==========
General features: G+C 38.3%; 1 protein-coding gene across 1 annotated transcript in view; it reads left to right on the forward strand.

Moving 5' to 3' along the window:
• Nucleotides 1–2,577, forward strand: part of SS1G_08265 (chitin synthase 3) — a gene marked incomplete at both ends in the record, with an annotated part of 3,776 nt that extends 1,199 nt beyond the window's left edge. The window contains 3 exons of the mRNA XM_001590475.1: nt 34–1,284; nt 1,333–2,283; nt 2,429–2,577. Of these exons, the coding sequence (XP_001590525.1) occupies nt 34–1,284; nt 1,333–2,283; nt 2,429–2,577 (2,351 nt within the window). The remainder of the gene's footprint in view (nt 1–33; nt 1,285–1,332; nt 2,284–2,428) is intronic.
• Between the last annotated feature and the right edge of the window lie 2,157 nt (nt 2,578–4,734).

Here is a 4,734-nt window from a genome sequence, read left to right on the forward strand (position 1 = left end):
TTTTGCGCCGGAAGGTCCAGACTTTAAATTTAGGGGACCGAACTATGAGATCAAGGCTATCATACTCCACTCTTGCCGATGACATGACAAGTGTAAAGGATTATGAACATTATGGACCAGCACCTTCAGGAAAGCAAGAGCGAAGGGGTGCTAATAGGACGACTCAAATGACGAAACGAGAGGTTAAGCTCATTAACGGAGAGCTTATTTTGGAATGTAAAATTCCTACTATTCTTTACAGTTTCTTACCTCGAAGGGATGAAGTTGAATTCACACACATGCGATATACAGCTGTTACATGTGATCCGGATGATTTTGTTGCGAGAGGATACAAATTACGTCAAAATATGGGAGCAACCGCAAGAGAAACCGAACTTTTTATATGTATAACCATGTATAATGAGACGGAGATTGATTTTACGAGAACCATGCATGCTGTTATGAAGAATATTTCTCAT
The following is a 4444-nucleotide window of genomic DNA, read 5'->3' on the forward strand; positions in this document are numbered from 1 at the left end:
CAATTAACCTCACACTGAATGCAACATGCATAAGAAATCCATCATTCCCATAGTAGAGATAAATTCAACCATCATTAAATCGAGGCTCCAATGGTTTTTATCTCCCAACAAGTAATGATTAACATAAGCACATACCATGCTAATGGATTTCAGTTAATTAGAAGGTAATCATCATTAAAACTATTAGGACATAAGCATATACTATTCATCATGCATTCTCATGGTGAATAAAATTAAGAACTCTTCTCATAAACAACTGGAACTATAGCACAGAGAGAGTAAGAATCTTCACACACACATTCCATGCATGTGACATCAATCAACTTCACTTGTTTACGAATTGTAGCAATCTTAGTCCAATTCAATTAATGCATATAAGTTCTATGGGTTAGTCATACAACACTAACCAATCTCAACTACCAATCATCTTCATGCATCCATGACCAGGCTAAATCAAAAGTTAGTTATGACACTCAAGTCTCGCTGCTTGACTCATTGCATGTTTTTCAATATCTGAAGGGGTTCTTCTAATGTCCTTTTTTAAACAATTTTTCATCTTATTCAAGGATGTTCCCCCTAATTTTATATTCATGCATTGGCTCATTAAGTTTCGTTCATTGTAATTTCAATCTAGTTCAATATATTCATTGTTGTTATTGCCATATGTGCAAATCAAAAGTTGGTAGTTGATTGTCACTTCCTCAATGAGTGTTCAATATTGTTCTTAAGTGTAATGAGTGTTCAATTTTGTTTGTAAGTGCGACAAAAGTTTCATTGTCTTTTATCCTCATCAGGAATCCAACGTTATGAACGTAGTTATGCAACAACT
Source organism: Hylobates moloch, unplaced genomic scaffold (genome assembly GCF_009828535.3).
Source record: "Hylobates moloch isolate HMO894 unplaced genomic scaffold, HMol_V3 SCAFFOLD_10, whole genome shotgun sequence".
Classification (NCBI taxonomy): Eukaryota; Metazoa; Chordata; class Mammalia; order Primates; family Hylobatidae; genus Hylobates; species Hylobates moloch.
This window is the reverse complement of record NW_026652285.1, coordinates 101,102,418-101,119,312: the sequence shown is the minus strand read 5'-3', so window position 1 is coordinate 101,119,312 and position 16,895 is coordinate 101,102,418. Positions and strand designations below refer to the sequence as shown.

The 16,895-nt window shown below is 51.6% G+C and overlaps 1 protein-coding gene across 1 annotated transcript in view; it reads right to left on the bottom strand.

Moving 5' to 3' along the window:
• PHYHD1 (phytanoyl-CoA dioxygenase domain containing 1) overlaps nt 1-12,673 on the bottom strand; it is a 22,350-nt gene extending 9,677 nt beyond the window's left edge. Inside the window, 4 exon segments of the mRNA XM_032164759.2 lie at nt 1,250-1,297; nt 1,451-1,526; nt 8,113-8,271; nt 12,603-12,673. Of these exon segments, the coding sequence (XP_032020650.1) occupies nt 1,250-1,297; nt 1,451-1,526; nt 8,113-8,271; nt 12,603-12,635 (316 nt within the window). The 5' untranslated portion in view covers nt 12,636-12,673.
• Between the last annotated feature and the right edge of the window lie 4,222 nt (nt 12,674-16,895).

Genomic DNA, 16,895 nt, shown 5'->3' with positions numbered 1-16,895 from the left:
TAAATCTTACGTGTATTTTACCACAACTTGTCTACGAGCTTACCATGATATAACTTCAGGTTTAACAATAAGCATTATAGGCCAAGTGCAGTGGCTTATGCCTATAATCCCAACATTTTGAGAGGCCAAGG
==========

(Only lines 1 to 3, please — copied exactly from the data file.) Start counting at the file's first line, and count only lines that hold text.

General features: G+C 38.3%; 1 protein-coding gene across 1 annotated transcript in view; it reads left to right on the forward strand.

Moving 5' to 3' along the window:
• Nucleotides 1–2,577, forward strand: part of SS1G_08265 (chitin synthase 3) — a gene marked incomplete at both ends in the record, with an annotated part of 3,776 nt that extends 1,199 nt beyond the window's left edge. The window contains 3 exons of the mRNA XM_001590475.1: nt 34–1,284; nt 1,333–2,283; nt 2,429–2,577. Of these exons, the coding sequence (XP_001590525.1) occupies nt 34–1,284; nt 1,333–2,283; nt 2,429–2,577 (2,351 nt within the window). The remainder of the gene's footprint in view (nt 1–33; nt 1,285–1,332; nt 2,284–2,428) is intronic.